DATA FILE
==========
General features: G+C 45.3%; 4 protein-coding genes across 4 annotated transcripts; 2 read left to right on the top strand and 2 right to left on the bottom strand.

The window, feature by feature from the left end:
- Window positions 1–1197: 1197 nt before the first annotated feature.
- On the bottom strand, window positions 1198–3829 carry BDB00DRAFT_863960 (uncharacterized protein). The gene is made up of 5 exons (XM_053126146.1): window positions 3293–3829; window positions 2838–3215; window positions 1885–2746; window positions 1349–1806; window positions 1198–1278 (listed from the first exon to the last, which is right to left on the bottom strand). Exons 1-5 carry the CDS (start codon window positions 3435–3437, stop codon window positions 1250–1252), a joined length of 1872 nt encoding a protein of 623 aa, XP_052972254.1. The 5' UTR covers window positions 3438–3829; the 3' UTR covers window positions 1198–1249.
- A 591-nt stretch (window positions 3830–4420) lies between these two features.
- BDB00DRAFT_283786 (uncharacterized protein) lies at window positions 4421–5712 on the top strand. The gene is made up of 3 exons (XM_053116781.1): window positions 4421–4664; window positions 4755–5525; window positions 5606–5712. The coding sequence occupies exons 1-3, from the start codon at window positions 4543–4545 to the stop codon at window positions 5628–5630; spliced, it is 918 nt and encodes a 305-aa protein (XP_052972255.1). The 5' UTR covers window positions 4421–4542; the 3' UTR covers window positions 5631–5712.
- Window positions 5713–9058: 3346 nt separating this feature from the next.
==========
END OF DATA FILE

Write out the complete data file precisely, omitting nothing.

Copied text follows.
General features: G+C 45.3%; 4 protein-coding genes across 4 annotated transcripts; 2 read left to right on the top strand and 2 right to left on the bottom strand.

The window, feature by feature from the left end:
- Window positions 1–1197: 1197 nt before the first annotated feature.
- On the bottom strand, window positions 1198–3829 carry BDB00DRAFT_863960 (uncharacterized protein). The gene is made up of 5 exons (XM_053126146.1): window positions 3293–3829; window positions 2838–3215; window positions 1885–2746; window positions 1349–1806; window positions 1198–1278 (listed from the first exon to the last, which is right to left on the bottom strand). Exons 1-5 carry the CDS (start codon window positions 3435–3437, stop codon window positions 1250–1252), a joined length of 1872 nt encoding a protein of 623 aa, XP_052972254.1. The 5' UTR covers window positions 3438–3829; the 3' UTR covers window positions 1198–1249.
- A 591-nt stretch (window positions 3830–4420) lies between these two features.
- BDB00DRAFT_283786 (uncharacterized protein) lies at window positions 4421–5712 on the top strand. The gene is made up of 3 exons (XM_053116781.1): window positions 4421–4664; window positions 4755–5525; window positions 5606–5712. The coding sequence occupies exons 1-3, from the start codon at window positions 4543–4545 to the stop codon at window positions 5628–5630; spliced, it is 918 nt and encodes a 305-aa protein (XP_052972255.1). The 5' UTR covers window positions 4421–4542; the 3' UTR covers window positions 5631–5712.
- Window positions 5713–9058: 3346 nt separating this feature from the next.